Admittedly, there are signs that the prince is showing his age; on the Xbox the prince still looks like a PS2-friendly compromise, and some of the environments lack detailed décor or variety. Yet The Two Thrones produces real moments of wonder and vertiginous majesty. At times the views across Babylon’s rooftops are breathtaking, while the fierce warriors who oppose you, warped and bestialized by the sands of time, are a huge improvement on the more generic foes of the original. Best of all, you have to love the way The Two Thrones takes the disparate strands of Sands of Time and Warrior Within and tries to weave them into one coherent whole, bringing back old flames like The Empress and Farah, while trying to recapture some of the original’s exotic grace.
Sadly, though, there’s still one sigh to come, and it’s a long, bewildered sigh of sheer exhaustion. While the new speed kills help, The Two Thrones still suffers from the same problem that has always blighted the prince: frustration. At several points I’ve had to drop the controller, switch off my console, and walk straight out of the room before something got damaged. I’ve used swearwords that would have made Eddie Murphy in his eighties heyday blush.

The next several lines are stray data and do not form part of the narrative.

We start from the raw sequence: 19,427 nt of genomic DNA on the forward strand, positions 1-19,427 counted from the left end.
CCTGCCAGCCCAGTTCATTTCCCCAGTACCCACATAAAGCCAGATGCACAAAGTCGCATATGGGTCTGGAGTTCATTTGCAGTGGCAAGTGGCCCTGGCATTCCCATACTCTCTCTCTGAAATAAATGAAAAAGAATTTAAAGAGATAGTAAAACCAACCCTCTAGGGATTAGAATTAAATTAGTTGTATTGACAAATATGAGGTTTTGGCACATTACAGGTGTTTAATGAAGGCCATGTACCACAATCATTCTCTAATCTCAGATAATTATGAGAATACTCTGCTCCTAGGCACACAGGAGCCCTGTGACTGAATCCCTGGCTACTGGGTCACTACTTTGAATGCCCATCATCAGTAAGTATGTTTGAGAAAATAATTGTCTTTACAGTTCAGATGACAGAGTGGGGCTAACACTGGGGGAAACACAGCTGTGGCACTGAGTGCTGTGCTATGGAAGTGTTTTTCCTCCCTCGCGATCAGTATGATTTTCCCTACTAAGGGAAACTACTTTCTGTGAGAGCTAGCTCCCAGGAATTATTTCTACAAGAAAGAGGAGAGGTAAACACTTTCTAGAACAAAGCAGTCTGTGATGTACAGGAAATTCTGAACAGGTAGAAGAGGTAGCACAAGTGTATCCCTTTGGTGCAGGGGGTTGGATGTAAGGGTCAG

It’s not that The Two Thrones is a constantly obstructive game. For the most part, the difficulty level is well judged; with evenly placed save points and sensible check points in-between. When you mistime that jump or throw yourself off a pole in the wrong direction you usually have only a few minutes of gameplay to repeat, and the ‘rewind’ button can pull you out of most minor scrapes. However, when The Two Thrones gets it wrong it gets it really, badly wrong. The game starts throwing regenerating guards and monstrous, sand-stealing hell-hounds at you, and you find yourself repeating the same ten minutes of gameplay over and over again until, by some incredible fluke, you get things right. I don’t call this an enjoyable challenge – I call it a waste of my time. After a while, one option on the Quit/Retry menu gets a whole lot more tempting, and it’s not the one that takes you back for more.
And that’s a shame, because the further you get on, the more enjoyable and involved The Two Thrones gets. Existing fans will want to reach the end of the Prince’s twisting tale, and even newcomers will appreciate how enjoyable the basic game dynamics can be. Those of a temperamental disposition, however, should think again. A racing pulse might be a good thing, but boiling blood’s another matter.
The Prince returns to form, but patches of frustration spoil the adventure. Maybe persistence is a great Persian virtue, but you’ll need plenty of it to reach the story’s end.
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